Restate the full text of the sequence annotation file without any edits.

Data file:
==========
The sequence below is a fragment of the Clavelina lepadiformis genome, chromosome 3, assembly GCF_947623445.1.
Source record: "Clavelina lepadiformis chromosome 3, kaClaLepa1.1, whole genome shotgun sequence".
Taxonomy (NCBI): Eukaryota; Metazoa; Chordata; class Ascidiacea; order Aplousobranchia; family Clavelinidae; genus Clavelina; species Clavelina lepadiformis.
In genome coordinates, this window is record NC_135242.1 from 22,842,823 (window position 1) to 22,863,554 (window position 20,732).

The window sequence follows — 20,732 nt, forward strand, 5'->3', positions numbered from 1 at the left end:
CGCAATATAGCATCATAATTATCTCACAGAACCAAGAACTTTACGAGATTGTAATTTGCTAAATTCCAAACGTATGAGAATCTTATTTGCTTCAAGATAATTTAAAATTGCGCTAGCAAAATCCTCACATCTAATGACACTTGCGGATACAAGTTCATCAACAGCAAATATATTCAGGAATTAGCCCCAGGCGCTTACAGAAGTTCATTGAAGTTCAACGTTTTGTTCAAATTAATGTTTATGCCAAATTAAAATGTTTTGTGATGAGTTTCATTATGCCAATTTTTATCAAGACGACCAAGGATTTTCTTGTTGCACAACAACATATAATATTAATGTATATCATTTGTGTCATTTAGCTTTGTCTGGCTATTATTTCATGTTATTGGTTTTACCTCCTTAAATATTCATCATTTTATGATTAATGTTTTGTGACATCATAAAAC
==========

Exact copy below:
The sequence below is a fragment of the Clavelina lepadiformis genome, chromosome 3, assembly GCF_947623445.1.
Source record: "Clavelina lepadiformis chromosome 3, kaClaLepa1.1, whole genome shotgun sequence".
Taxonomy (NCBI): Eukaryota; Metazoa; Chordata; class Ascidiacea; order Aplousobranchia; family Clavelinidae; genus Clavelina; species Clavelina lepadiformis.
In genome coordinates, this window is record NC_135242.1 from 22,842,823 (window position 1) to 22,863,554 (window position 20,732).

The window sequence follows — 20,732 nt, forward strand, 5'->3', positions numbered from 1 at the left end:
CGCAATATAGCATCATAATTATCTCACAGAACCAAGAACTTTACGAGATTGTAATTTGCTAAATTCCAAACGTATGAGAATCTTATTTGCTTCAAGATAATTTAAAATTGCGCTAGCAAAATCCTCACATCTAATGACACTTGCGGATACAAGTTCATCAACAGCAAATATATTCAGGAATTAGCCCCAGGCGCTTACAGAAGTTCATTGAAGTTCAACGTTTTGTTCAAATTAATGTTTATGCCAAATTAAAATGTTTTGTGATGAGTTTCATTATGCCAATTTTTATCAAGACGACCAAGGATTTTCTTGTTGCACAACAACATATAATATTAATGTATATCATTTGTGTCATTTAGCTTTGTCTGGCTATTATTTCATGTTATTGGTTTTACCTCCTTAAATATTCATCATTTTATGATTAATGTTTTGTGACATCATAAAAC